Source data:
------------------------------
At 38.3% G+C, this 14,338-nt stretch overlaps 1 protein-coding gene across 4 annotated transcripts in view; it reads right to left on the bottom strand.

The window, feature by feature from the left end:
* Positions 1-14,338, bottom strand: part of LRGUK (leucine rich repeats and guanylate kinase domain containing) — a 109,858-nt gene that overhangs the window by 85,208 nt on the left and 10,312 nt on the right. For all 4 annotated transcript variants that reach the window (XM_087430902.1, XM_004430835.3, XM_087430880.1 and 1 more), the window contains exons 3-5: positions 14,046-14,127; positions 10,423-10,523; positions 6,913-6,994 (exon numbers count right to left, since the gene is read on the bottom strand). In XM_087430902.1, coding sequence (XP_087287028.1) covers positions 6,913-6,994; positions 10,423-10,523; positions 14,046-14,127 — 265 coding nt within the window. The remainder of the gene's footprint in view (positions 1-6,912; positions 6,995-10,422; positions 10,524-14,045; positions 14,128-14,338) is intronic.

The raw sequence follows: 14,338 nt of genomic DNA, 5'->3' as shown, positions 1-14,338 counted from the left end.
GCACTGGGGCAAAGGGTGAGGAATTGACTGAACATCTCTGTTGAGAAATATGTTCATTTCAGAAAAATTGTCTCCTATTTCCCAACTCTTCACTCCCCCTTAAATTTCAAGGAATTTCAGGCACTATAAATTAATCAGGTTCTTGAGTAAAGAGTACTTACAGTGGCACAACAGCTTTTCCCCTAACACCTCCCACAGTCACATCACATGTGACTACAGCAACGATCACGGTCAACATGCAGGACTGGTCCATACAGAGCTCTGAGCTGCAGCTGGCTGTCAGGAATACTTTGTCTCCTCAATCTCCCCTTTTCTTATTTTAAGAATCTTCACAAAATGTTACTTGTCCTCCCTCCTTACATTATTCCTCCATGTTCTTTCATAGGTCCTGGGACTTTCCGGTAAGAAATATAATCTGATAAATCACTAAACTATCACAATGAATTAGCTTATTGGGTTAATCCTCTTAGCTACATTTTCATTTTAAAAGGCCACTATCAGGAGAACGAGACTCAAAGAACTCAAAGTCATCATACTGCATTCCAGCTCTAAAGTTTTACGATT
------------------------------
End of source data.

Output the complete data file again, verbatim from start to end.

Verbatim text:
At 38.3% G+C, this 14,338-nt stretch overlaps 1 protein-coding gene across 4 annotated transcripts in view; it reads right to left on the bottom strand.

The window, feature by feature from the left end:
* Positions 1-14,338, bottom strand: part of LRGUK (leucine rich repeats and guanylate kinase domain containing) — a 109,858-nt gene that overhangs the window by 85,208 nt on the left and 10,312 nt on the right. For all 4 annotated transcript variants that reach the window (XM_087430902.1, XM_004430835.3, XM_087430880.1 and 1 more), the window contains exons 3-5: positions 14,046-14,127; positions 10,423-10,523; positions 6,913-6,994 (exon numbers count right to left, since the gene is read on the bottom strand). In XM_087430902.1, coding sequence (XP_087287028.1) covers positions 6,913-6,994; positions 10,423-10,523; positions 14,046-14,127 — 265 coding nt within the window. The remainder of the gene's footprint in view (positions 1-6,912; positions 6,995-10,422; positions 10,524-14,045; positions 14,128-14,338) is intronic.

The raw sequence follows: 14,338 nt of genomic DNA, 5'->3' as shown, positions 1-14,338 counted from the left end.
GCACTGGGGCAAAGGGTGAGGAATTGACTGAACATCTCTGTTGAGAAATATGTTCATTTCAGAAAAATTGTCTCCTATTTCCCAACTCTTCACTCCCCCTTAAATTTCAAGGAATTTCAGGCACTATAAATTAATCAGGTTCTTGAGTAAAGAGTACTTACAGTGGCACAACAGCTTTTCCCCTAACACCTCCCACAGTCACATCACATGTGACTACAGCAACGATCACGGTCAACATGCAGGACTGGTCCATACAGAGCTCTGAGCTGCAGCTGGCTGTCAGGAATACTTTGTCTCCTCAATCTCCCCTTTTCTTATTTTAAGAATCTTCACAAAATGTTACTTGTCCTCCCTCCTTACATTATTCCTCCATGTTCTTTCATAGGTCCTGGGACTTTCCGGTAAGAAATATAATCTGATAAATCACTAAACTATCACAATGAATTAGCTTATTGGGTTAATCCTCTTAGCTACATTTTCATTTTAAAAGGCCACTATCAGGAGAACGAGACTCAAAGAACTCAAAGTCATCATACTGCATTCCAGCTCTAAAGTTTTACGATT